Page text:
Primitive Christianity Revived, Again
Matthew Callow commented at the end of his discourse on liberal British Quakerism: "It often feels like we're trying to work something out in Liberal Quakerism, to resolve some great philosophical puzzle..." I think his imagery is powerful and regret that no one on QQ has chosen to address it.
I would concretize Matthew's concept of liberal Quaker faith as a puzzle by viewing it as a zigsaw puzzle with some of the pieces missing! What do you think the missing pieces are in the liberal Quaker faith puzzle? Or, do you think the "missing pieces" are all there; we just have trouble putting them together?
Reply by Matthew Callow on
I am within the Liberal Britain Yearly Meeting tradition which I guess is very similar to Philadelphia Year Meeting, which I think Jon belongs to. In Britain, the ascendancy of liberal thought was apparent at the 1895 Manchester Conference, by way of the emerging leadership, who had the secular university education and exposure to ideas which their Evangelical parents were not.
By 1920 Britain (or London as it was then) Yearly Meeting was firmly Liberal, and in the 1960’s, the tolerant and BYM was accommodating of, and increasingly influenced by:
Some of these sat easier than others as the majority of Friends still identified as Liberal [Christian] Quakers. As way of holding things together, belief, or rather talk about belief has been marginalised in Meetings. Belief can be expressed, but tentatively, sensitively, provisionally, and as the BYM QF&P Advice goes:
Think it possible that you may be mistaken….
Jon Watts uses the word “ministry” in the broad way have I have heard it used in more overtly Christian contexts. In the British Quaker , “ministry” is what we do when we stand and speak in Meeting for Worship.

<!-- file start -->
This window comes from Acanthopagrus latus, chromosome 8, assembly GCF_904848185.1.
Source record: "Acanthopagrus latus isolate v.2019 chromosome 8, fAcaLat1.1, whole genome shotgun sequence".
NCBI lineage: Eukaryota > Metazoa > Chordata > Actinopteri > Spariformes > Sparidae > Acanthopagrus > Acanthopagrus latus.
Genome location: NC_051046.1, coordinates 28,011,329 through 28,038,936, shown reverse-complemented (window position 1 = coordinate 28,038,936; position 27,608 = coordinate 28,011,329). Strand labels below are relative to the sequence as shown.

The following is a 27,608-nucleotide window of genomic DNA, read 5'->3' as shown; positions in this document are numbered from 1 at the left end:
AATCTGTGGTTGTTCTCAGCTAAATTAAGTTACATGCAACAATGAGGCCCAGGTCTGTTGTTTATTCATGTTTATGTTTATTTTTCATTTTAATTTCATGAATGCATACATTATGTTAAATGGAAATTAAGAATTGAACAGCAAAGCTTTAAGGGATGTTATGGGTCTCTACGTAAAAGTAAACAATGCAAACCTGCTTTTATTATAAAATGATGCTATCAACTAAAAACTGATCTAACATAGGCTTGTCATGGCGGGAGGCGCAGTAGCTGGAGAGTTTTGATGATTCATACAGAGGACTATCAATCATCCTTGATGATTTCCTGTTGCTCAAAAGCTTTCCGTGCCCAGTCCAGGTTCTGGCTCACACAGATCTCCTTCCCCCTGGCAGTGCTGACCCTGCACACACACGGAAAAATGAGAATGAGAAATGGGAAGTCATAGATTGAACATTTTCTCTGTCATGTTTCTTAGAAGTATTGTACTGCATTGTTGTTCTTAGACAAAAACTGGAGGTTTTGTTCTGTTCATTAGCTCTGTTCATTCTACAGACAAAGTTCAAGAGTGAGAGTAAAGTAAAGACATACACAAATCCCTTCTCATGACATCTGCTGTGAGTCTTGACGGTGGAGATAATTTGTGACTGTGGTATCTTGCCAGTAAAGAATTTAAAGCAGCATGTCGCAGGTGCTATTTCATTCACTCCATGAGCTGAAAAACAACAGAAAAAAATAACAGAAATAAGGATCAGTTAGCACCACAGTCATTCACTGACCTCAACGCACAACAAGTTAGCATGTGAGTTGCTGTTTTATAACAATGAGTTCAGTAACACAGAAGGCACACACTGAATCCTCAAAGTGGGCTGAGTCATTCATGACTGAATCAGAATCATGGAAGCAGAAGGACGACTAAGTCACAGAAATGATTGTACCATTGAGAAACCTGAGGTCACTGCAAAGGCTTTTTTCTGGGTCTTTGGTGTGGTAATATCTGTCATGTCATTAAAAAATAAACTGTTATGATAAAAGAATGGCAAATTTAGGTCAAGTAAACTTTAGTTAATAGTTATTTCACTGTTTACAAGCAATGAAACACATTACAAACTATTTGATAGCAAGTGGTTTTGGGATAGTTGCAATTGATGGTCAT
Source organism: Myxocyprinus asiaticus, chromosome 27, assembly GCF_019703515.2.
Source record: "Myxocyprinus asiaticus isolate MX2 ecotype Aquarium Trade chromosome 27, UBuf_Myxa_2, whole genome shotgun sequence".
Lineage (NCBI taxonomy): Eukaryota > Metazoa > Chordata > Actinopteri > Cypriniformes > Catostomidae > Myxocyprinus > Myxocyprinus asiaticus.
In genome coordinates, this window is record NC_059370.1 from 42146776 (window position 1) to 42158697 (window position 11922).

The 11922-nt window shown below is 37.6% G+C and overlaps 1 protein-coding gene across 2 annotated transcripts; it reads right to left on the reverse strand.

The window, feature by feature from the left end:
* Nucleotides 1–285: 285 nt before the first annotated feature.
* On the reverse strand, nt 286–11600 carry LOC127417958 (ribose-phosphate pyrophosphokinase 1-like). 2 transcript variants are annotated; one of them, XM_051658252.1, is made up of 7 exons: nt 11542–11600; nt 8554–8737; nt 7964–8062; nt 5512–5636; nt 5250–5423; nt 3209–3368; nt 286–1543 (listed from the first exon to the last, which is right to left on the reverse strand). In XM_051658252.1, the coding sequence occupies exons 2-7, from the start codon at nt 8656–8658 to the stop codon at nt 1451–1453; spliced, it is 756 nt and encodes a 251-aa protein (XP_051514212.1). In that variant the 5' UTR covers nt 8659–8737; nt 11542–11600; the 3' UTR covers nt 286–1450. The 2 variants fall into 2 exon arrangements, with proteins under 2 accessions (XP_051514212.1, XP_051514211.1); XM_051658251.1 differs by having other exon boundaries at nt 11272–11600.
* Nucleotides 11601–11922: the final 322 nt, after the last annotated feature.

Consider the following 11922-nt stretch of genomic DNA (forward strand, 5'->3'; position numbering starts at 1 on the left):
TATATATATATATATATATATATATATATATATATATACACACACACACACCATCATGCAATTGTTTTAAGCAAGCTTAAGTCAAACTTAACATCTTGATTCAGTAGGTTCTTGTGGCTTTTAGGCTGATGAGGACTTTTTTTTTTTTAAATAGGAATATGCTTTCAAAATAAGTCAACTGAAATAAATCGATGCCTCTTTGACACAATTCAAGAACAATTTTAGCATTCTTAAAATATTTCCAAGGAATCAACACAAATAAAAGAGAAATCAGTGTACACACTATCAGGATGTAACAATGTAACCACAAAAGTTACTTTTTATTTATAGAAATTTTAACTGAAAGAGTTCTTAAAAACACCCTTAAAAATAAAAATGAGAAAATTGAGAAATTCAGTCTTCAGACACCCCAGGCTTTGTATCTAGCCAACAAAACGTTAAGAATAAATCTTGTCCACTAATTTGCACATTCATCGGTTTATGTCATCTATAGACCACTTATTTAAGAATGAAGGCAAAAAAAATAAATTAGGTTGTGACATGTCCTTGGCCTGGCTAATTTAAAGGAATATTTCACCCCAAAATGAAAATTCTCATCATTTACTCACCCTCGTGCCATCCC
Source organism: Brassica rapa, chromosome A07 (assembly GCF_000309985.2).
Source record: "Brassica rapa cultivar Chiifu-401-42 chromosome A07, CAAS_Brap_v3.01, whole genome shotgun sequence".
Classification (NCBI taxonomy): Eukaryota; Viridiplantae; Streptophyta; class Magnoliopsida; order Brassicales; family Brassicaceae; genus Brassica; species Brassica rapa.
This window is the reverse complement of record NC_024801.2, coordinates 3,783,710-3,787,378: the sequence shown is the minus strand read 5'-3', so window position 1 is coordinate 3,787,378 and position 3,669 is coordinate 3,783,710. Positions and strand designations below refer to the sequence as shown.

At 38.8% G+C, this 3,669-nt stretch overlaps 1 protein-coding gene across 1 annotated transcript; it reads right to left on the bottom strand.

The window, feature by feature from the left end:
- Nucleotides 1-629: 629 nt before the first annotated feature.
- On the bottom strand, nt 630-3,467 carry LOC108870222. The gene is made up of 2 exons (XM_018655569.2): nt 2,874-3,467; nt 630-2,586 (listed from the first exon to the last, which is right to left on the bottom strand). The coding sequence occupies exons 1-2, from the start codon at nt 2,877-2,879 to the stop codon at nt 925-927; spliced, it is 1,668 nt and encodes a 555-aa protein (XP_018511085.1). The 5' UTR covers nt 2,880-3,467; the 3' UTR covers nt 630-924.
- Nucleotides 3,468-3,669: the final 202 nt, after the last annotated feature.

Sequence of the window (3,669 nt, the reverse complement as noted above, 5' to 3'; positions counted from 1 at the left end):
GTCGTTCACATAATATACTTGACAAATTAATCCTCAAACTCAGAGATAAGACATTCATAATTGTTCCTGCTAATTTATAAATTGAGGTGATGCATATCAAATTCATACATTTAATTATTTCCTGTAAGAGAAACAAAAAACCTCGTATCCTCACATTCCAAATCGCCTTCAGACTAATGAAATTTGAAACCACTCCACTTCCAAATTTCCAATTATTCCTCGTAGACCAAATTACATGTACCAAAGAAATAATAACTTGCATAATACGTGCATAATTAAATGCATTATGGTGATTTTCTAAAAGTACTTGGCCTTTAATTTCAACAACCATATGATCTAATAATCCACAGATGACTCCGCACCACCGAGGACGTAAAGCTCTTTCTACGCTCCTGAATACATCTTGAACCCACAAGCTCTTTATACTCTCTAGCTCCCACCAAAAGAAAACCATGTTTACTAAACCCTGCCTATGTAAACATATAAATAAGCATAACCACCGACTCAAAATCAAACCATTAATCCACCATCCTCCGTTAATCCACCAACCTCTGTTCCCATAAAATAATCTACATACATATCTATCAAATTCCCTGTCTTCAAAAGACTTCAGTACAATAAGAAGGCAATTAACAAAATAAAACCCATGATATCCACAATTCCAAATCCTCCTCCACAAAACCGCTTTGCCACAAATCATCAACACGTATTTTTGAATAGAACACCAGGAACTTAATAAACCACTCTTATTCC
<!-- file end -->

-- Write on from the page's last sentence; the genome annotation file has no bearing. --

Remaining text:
Acts of service within Meetings are not thought of as “ministry” but “roles” to which f/Friends have been nominated to by Nominations Committees, and appointed by Local and Area Meeting for Worship for Business (NB: “Meeting for Worship for Church Affairs” is rarely used). Ministering to our local communities is our “social witness” and increasingly described as “activism”.
A few years ago I asked a Friend,
How’s your new ministry as an Elder going?
I don’t really think of it as ministry.
His Quaker-Catholic wife interjected
Of course its ministry! You’re serving the Meeting
More traditional religious language causes tension among British f/Friends and “ministry” in the minds of some may equal “minister” in the clerical sense. There is also a real preoccupation with what is perceived a hierarchy, which unfortunately includes the roles of Elders and Overseers, which is an ongoing discussion and in some Meetings have been replaced with Worship and Pastoral Care Committees, which I do not think work very well.
It often feels like we're trying to something out in Liberal Quakerism, to resolve some great philosophical puzzle...
See the previous (just posted) item.
David Keel said:
Do you have the link for his discourse ?
I think a big part of that missing puzzle of a Liberal Quaker is not having the light of Christ as their guide.
Jesus said : But when he the Holy Spirit comes he will guide you into all truth (Gospel of John 16v13). A lot of liberal Quaker beliefs seem to fall into the category of just human belief grasped out of thin air without the true guidance of the Holy Spirit or no backing in the Bible as their guide. I don't believe that we are free to just believe anything we feel like, but have to follow Christ as our guiding light. We have to find and seek the truth as God recognizes genuine truth to be.
I feel uncomfortable to say another Quaker is wrong because.they follow a more eclectic discipline. Don't put labels on faith.
Let's say instead that they don't typically call the Light "Christ", "Spirit," or "God", and thus lack any plausible way of making sense of the guidance they often, in fact, receive. So often they're led on baby steps along the paths they can make worldly sense of. This has disadvantages for the body of a Meeting; but also makes the Meeting more available to people from a secular culture that doesn't recognize any source of truth except experience & consensus (mostly the latter, alas.)